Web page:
NewEnergyNews: SOLAR ON THE VERGE

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The challenge now: To make every day Earth Day.

YESTERDAY

  • TODAY’S STUDY: The Value Of Transportation Elecrification
  • QUICK NEWS, December 12: The “Fight-Climate-Change” Diet; Market For Advanced EV Batteries To Quadruple By 2026; The Low Lifecycle Costs In New Energy
  • THE DAY BEFORE

  • TODAY’S STUDY: How The New Energy Marketplace Is Growing And Shifting
  • QUICK NEWS, December 11: N.C. Millennial Women Unite For Climate Fight; The White House Threat To New Energy; What’s Bad News In The Tax Bill For New Energy
  • THE DAY BEFORE THE DAY BEFORE

  • Weekend Video: Tesla Adds World’s Biggest Battery To Aussie Wind
  • Weekend Video: Solar And The Next Utilities
  • Weekend Video: Wind Builders On Wind
  • THE DAY BEFORE THAT

  • FRIDAY WORLD HEADLINE-The Climate Change Gourmet
  • FRIDAY WORLD HEADLINE-UK Study Says Yes To Solar-Powered Electric Trains
  • FRIDAY WORLD HEADLINE-First Aussie Ocean Wind Project Gets $8BIL Funding
  • FRIDAY WORLD HEADLINE-EU Solar Goes Digital To Open New Services
  • THE LAST DAY UP HERE

    THINGS-TO-THINK-ABOUT THURSDAY, December 7:

  • TTTA Thursday-City Mayors Unite To Fight Climate Change
  • TTTA Thursday-New Energy And Big Oil Unite Against Subsidies For Coal And Nuclear
  • TTTA Thursday-California Would Sell Only EVs After 2040
  • TTTA Thursday-Utilities In A Time Of Solar
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    Founding Editor Herman K. Trabish

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    Some details about NewEnergyNews and the man behind the curtain: Herman K. Trabish, Agua Dulce, CA., Doctor with my hands, Writer with my head, Student of New Energy and Human Experience with my heart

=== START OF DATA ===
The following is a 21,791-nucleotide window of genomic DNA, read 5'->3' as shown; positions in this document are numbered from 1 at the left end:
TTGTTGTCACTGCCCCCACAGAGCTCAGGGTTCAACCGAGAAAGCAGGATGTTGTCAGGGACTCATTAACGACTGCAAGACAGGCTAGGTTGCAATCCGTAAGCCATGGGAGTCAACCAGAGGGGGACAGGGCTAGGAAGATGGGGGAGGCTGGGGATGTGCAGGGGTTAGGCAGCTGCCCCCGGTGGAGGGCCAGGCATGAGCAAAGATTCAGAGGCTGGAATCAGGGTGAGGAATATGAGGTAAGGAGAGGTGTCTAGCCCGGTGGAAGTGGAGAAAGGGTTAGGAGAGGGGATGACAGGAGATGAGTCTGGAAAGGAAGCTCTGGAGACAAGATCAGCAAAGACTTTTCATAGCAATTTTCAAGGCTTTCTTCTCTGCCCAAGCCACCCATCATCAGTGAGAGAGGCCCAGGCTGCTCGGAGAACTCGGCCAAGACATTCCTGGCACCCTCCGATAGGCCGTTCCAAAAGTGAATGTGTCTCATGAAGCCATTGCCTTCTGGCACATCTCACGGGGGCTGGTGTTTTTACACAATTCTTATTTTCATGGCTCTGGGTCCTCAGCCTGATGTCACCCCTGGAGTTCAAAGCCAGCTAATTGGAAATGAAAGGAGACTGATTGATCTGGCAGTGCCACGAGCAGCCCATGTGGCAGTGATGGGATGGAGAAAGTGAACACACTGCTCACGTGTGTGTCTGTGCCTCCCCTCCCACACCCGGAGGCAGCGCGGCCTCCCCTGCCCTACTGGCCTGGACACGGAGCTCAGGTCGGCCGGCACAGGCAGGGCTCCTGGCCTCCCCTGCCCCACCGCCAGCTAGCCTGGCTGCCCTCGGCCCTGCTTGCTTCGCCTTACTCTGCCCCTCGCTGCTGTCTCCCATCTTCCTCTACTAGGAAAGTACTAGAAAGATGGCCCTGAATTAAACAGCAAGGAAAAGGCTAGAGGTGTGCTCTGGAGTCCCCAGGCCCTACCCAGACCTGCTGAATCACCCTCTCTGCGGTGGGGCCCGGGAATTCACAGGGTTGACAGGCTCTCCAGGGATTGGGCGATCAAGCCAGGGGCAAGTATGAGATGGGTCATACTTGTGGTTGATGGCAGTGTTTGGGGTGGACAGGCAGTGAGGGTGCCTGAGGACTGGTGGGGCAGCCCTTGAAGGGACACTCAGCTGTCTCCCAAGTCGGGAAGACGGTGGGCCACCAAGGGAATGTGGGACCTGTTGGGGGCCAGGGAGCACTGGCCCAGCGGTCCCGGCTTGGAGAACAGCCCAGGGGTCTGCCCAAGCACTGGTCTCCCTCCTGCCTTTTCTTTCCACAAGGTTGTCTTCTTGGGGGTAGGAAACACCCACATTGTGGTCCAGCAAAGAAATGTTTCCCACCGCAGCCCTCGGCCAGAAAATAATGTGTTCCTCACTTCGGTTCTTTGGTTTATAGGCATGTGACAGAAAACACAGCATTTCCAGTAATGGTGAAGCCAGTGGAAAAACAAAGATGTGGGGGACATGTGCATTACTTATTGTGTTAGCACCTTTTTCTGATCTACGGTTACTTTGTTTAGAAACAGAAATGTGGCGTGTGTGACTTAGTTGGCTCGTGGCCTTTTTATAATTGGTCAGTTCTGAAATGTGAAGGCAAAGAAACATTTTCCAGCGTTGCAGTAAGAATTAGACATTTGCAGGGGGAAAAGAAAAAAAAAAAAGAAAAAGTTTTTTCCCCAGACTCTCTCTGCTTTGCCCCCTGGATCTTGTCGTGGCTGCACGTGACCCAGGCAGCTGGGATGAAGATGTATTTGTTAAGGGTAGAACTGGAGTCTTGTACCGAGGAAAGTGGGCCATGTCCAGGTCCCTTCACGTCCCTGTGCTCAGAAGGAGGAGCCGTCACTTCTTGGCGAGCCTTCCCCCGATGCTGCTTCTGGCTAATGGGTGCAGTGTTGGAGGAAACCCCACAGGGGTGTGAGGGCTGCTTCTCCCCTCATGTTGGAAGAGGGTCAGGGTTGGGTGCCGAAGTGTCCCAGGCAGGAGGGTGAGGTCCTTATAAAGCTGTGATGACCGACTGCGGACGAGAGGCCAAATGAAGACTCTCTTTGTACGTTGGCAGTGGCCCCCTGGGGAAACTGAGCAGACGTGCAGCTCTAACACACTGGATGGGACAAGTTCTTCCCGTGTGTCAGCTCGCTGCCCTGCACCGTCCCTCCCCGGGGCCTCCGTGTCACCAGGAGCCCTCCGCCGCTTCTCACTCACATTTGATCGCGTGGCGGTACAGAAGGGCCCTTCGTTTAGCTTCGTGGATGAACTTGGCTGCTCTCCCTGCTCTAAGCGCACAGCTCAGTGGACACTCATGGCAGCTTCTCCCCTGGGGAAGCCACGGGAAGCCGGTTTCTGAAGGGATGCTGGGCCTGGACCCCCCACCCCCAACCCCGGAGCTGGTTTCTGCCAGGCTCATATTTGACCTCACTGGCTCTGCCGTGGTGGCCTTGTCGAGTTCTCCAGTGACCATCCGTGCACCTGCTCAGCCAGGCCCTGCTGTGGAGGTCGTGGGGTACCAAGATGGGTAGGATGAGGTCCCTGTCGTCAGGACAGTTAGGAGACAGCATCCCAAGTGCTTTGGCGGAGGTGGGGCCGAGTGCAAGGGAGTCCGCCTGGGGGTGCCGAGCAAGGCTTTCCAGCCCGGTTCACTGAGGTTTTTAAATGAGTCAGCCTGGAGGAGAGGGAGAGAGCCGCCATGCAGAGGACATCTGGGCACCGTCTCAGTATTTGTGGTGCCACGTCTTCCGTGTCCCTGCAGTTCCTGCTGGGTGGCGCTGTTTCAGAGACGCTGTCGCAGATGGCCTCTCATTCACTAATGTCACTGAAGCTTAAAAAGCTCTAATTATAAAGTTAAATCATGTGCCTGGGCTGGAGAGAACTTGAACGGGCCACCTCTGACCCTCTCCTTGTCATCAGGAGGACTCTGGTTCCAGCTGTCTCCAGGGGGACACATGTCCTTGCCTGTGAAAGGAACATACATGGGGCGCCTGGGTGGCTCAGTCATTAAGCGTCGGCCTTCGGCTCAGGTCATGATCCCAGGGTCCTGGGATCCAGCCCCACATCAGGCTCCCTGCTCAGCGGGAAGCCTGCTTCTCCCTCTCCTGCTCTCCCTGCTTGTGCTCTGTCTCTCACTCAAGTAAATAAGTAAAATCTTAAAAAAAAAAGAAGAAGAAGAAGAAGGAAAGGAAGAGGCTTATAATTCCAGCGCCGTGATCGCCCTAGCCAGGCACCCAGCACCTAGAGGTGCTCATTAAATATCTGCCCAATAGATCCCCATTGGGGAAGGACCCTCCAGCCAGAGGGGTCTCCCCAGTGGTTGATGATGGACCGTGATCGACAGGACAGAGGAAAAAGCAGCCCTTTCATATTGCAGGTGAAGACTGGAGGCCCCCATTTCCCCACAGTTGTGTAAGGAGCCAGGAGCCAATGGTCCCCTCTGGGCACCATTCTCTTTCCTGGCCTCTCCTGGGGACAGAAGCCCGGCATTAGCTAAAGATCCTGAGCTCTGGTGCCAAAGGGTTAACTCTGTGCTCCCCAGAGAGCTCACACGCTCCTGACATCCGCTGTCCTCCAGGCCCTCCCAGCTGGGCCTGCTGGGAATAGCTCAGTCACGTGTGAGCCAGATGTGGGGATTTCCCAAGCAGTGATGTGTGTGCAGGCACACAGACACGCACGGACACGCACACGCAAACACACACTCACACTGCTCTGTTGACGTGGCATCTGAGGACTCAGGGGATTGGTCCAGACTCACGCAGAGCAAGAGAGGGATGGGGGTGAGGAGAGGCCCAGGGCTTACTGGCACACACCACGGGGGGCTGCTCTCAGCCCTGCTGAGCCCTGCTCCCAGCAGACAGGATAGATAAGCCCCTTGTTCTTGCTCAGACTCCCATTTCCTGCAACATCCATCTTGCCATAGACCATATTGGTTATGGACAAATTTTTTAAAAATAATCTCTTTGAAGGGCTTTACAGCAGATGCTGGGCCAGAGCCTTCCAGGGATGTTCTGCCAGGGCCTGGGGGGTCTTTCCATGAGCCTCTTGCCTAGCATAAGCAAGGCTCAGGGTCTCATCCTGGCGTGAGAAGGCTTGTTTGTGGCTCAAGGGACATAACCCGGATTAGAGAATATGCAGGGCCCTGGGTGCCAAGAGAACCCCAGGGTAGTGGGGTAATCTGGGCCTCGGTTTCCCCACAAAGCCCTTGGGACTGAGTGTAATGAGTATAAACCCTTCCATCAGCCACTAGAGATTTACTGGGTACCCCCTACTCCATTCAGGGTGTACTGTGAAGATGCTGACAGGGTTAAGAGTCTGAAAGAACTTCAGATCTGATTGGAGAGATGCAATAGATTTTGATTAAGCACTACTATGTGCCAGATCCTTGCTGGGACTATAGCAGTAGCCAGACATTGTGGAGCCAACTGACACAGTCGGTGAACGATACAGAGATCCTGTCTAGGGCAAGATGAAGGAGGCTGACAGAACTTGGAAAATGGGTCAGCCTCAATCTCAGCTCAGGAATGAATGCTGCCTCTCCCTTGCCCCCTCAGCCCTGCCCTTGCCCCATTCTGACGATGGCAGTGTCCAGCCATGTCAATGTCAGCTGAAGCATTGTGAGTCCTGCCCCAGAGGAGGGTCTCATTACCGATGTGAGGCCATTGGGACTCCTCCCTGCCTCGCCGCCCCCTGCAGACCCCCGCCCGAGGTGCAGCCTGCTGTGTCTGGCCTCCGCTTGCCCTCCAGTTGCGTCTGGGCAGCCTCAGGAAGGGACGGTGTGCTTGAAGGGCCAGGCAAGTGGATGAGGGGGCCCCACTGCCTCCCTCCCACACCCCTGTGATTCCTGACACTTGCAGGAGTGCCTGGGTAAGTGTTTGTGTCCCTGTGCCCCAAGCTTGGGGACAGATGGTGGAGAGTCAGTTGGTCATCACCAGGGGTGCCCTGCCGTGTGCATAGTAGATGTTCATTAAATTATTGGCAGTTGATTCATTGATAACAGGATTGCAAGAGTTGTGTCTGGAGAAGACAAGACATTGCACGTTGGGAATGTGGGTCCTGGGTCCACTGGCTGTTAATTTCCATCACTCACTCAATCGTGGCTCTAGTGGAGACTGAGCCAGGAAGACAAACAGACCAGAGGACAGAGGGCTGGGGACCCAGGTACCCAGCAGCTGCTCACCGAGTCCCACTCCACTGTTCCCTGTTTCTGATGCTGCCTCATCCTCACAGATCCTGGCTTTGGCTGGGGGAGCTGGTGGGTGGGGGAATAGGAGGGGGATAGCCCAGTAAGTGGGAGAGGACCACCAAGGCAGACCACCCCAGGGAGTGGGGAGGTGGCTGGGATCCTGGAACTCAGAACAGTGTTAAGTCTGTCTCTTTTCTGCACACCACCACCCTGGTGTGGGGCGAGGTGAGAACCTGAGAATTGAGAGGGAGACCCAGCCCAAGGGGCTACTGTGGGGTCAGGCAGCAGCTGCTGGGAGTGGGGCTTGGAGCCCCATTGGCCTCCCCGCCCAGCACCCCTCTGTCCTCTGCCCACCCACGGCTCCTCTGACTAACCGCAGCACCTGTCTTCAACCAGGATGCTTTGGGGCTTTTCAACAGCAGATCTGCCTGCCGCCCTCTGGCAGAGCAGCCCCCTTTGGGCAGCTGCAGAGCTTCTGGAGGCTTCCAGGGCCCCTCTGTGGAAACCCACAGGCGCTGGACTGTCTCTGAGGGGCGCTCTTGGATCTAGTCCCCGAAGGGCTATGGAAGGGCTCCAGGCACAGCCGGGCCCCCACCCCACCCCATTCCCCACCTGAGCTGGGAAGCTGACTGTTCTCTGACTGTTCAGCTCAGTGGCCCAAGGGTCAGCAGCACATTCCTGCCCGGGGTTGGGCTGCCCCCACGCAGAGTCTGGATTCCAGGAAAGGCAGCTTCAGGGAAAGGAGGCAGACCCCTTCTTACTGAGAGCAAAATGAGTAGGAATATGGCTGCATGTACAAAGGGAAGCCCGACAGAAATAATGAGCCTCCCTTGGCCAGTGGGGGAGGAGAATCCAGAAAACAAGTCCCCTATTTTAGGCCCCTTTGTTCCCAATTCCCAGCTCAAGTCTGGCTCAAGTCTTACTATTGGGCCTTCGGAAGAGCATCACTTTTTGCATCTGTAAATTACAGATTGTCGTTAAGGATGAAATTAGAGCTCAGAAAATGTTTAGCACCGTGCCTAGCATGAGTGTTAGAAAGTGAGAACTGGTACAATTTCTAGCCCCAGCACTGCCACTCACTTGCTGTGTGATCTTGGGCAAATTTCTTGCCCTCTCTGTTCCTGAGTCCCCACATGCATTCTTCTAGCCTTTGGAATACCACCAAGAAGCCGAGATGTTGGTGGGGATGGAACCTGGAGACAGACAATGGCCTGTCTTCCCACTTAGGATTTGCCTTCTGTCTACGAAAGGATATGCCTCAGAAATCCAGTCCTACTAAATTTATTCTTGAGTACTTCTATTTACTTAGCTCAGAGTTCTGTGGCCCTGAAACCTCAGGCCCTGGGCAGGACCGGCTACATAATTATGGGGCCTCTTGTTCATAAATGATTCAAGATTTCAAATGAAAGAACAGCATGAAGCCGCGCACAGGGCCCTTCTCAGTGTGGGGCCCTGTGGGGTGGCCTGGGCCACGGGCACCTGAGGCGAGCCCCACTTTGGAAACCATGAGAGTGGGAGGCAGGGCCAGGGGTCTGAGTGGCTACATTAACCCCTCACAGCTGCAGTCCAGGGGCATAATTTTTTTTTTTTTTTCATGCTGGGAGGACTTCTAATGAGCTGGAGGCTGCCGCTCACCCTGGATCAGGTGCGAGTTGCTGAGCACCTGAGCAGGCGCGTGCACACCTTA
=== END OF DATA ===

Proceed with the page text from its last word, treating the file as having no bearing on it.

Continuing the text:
email: herman@NewEnergyNews.net

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  • TODAY AT NewEnergyNews, December 13:

  • ORIGINAL REPORTING: How California Is Easing Off NatGas With New Energy
  • ORIGINAL REPORTING: Illinois cloud computing debate could open utility rate reform

    Sunday, April 29, 2012

    SOLAR ON THE VERGE

    Solar power’s next shining

    Krister Aanesen, Stefan Heck, Dickon Pinner, April 2012 (McKinsey & Company)

    “… Despite [a rush of new solar producers, including China, solar module oversupply, pressure on margins, demand exceeding supply, and governments scaling back solar support in the aftermath of the economic crisis], new McKinsey research indicates that the industry is suffering from growing pains rather than undergoing death throes. Solar is entering a period of maturation that, in just a few years, will probably lead to more stable and expansive growth for companies that can manage costs and innovate to tap rising demand from multiple customer segments.

    “Solar power: Darkest before dawn finds that underlying PV costs are likely to continue to drop as manufacturing capacity doubles over the next three to five years…The cost of a typical commercial system could fall 40 percent by 2015 and an additional 30 percent by 2020, permitting companies to capture attractive margins while vigorously installing new capacity.”

    “The research suggests that the overall solar market will continue to grow—even though subsidies are expected to dry up….[Growth over the next 20 years] will stem largely from demand based on viable stand-alone economics in five customer segments: off-grid, residential and commercial in areas with good and moderate sun conditions, isolated grids, peak capacity in growth markets, and new large-scale power plants…

    “To succeed in this environment, companies should direct their attention to the relatively prosaic objective of reducing costs, without giving up on the imperative to innovate…Many companies can cut their costs dramatically by adopting approaches widely used in more mature industries to optimize areas such as procurement, supply chain management, and manufacturing—and therefore position themselves to capture attractive margins even as prices for PV modules fall…”

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